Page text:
On the almost-feature of floppy insertion detection in Windows 95

Raymond Chen

Gosh, that floppy insertion article generated a lot of comments.

First, to clarify the table: The table is trying to say that if you had a Style A floppy drive, then issuing the magic series of commands would return 1 if a floppy was present, or 0 if the floppy was not present. On the other hand, if you had a Style B floppy drive, then issuing the magic series of commands would return 0 if a floppy was present, or 1 if the floppy was not present. That’s what I was trying to say in the table. The answer was consistent within a floppy style, but you first had to know what style you had.

The downside of waiting until the user uses a floppy for the first time is that you have the it sometimes works and sometimes doesn’t problem. Dad buys a new computer and a copy of the Happy Fun Ball game for his son. Dad turns on the computer, and then follows the instructions that come with the Happy Fun Ball package: “Just insert the floppy and follow the instructions on the screen.” Dad inserts the floppy and… nothing happens because this is the first time Dad used the floppy, and he was expecting autodetection to work.

Dad says, “Stupid program doesn’t work.”

Dad complains to his co-workers at work. “He loves this game Happy Fun Ball when he visits his cousin’s house, so I bought a computer and a copy of Happy Fun Ball, and it doesn’t work!”

Dad tries again that evening and this time it works, because in the meantime, he inserted a floppy to do something else (say, create an emergency boot disk). Bizarre. This just reinforces Dad’s impression that computers are unpredictable and he will never understand how to use them.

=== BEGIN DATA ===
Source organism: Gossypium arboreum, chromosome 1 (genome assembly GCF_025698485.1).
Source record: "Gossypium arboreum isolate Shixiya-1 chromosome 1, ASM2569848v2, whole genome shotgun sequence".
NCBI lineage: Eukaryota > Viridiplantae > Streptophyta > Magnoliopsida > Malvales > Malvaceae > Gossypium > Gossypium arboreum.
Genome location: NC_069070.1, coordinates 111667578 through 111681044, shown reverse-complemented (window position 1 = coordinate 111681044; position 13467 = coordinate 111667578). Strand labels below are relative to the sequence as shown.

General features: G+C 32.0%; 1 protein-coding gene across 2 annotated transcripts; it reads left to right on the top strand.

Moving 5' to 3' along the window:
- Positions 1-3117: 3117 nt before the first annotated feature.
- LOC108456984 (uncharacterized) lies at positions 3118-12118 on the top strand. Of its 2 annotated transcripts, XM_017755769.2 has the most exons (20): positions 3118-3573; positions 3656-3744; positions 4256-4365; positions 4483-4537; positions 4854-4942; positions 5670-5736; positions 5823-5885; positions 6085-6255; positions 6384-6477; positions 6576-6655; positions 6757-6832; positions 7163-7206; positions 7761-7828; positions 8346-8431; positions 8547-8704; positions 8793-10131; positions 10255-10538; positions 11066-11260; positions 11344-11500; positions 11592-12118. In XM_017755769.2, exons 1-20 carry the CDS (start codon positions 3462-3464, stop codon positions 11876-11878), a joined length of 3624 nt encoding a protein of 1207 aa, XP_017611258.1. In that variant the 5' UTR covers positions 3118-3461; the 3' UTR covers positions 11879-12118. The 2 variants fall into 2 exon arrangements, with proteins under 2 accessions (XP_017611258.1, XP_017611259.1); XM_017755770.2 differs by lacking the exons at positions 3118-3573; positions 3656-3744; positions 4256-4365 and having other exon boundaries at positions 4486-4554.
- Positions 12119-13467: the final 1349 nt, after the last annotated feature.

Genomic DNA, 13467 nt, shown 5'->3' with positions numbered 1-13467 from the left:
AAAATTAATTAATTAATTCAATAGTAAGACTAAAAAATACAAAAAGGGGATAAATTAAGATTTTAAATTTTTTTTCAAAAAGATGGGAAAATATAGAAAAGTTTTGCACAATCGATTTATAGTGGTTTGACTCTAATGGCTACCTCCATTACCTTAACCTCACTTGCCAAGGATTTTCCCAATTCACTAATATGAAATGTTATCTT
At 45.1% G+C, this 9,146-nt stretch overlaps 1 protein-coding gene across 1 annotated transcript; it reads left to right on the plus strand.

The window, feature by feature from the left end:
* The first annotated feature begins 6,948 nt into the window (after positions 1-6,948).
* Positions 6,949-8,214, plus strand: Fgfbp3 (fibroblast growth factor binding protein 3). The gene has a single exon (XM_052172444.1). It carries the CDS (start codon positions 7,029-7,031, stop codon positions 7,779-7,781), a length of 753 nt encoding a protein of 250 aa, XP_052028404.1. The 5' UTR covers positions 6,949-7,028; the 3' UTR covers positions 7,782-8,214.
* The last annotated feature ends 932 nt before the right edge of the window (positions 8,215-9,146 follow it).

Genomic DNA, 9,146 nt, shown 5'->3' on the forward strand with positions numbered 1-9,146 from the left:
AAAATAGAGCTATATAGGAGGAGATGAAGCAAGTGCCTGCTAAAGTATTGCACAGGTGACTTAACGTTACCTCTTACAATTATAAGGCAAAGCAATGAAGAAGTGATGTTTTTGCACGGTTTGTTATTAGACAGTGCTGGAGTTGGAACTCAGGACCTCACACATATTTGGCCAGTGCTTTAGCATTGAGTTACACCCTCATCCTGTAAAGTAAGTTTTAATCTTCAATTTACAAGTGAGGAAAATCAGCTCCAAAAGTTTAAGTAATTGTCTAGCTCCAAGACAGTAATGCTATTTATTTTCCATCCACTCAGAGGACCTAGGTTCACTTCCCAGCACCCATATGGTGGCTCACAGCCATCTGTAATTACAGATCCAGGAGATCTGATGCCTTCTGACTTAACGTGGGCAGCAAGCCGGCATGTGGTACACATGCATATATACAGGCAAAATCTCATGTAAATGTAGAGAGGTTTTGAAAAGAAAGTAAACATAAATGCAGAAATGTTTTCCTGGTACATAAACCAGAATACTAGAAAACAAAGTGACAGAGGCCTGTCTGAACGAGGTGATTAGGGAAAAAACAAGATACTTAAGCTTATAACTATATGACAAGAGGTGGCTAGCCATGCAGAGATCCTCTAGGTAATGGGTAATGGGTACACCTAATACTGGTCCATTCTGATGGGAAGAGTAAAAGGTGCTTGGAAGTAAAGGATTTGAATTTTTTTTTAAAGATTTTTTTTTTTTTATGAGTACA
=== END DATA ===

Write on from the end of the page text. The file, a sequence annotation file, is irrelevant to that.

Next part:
One could say that a feature that mysteriously turns itself on and off is worse than a feature that simply doesn’t work. At least when it doesn’t work, it predictably doesn’t work. Human beings value predictability.

You can’t perform the test “the first time the drive is installed” because there is no way to tell that a drive has been installed. (Classic floppy drives are not Plug-and-Play.) Even worse, you can’t tell that the user has replaced the Style A floppy drive with a Style B floppy drive. The user will see that floppy insertion detection stopped working and return the drive to the store. “This drive is broken. Floppy insertion detection doesn’t work.”

It is also not the case that the ambiguity in the specification indicated a flaw in the specification. The C++ language specification, for example, leaves a lot of behaviors at the discretion of the implementation. This allows implementations to choose a behavior that works best for them. The no-spin-up floppy presence detection algorithm relied on several behaviors which were covered by the specification, and one that was not. It was not part of the original charter for the floppy specification committee to support spinless presence detection; it’s just something that my colleague discovered over a decade after the specification was written.

But the main reason for not bothering is that the benefit was minuscule compared to the cost. Nobody wants floppy drives to spin up as soon as a disk is inserted. That just makes them think they’ve been attacked by a computer virus. It’d all just be a lot of work for a feature nobody wants. And then you’d all be posting, “I can’t believe Microsoft wasted all this effort on floppy insertion detection when they should have fixed insert favorite bug here.”


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